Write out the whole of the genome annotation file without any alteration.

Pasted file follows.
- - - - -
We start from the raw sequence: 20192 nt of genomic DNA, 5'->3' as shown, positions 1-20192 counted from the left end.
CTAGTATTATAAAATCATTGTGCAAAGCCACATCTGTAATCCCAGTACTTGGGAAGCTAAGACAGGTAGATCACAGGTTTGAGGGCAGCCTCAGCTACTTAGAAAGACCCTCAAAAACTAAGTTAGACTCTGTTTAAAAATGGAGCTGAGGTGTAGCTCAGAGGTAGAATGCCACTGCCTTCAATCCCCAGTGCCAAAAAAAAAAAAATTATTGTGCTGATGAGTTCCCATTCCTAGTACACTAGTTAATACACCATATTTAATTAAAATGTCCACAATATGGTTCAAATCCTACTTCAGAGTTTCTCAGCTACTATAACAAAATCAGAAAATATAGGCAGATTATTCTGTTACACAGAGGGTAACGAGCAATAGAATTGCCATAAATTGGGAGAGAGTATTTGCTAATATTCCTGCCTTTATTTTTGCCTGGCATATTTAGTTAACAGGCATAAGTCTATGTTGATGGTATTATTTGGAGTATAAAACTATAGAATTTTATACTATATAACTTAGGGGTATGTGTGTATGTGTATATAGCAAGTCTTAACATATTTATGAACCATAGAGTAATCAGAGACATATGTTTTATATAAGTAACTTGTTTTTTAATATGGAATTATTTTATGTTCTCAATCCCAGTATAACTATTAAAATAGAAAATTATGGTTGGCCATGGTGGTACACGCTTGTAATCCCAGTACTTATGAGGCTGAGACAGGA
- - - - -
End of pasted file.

We start from the raw sequence: 20192 nt of genomic DNA, 5'->3' as shown, positions 1-20192 counted from the left end.
CTAGTATTATAAAATCATTGTGCAAAGCCACATCTGTAATCCCAGTACTTGGGAAGCTAAGACAGGTAGATCACAGGTTTGAGGGCAGCCTCAGCTACTTAGAAAGACCCTCAAAAACTAAGTTAGACTCTGTTTAAAAATGGAGCTGAGGTGTAGCTCAGAGGTAGAATGCCACTGCCTTCAATCCCCAGTGCCAAAAAAAAAAAAATTATTGTGCTGATGAGTTCCCATTCCTAGTACACTAGTTAATACACCATATTTAATTAAAATGTCCACAATATGGTTCAAATCCTACTTCAGAGTTTCTCAGCTACTATAACAAAATCAGAAAATATAGGCAGATTATTCTGTTACACAGAGGGTAACGAGCAATAGAATTGCCATAAATTGGGAGAGAGTATTTGCTAATATTCCTGCCTTTATTTTTGCCTGGCATATTTAGTTAACAGGCATAAGTCTATGTTGATGGTATTATTTGGAGTATAAAACTATAGAATTTTATACTATATAACTTAGGGGTATGTGTGTATGTGTATATAGCAAGTCTTAACATATTTATGAACCATAGAGTAATCAGAGACATATGTTTTATATAAGTAACTTGTTTTTTAATATGGAATTATTTTATGTTCTCAATCCCAGTATAACTATTAAAATAGAAAATTATGGTTGGCCATGGTGGTACACGCTTGTAATCCCAGTACTTATGAGGCTGAGACAGGA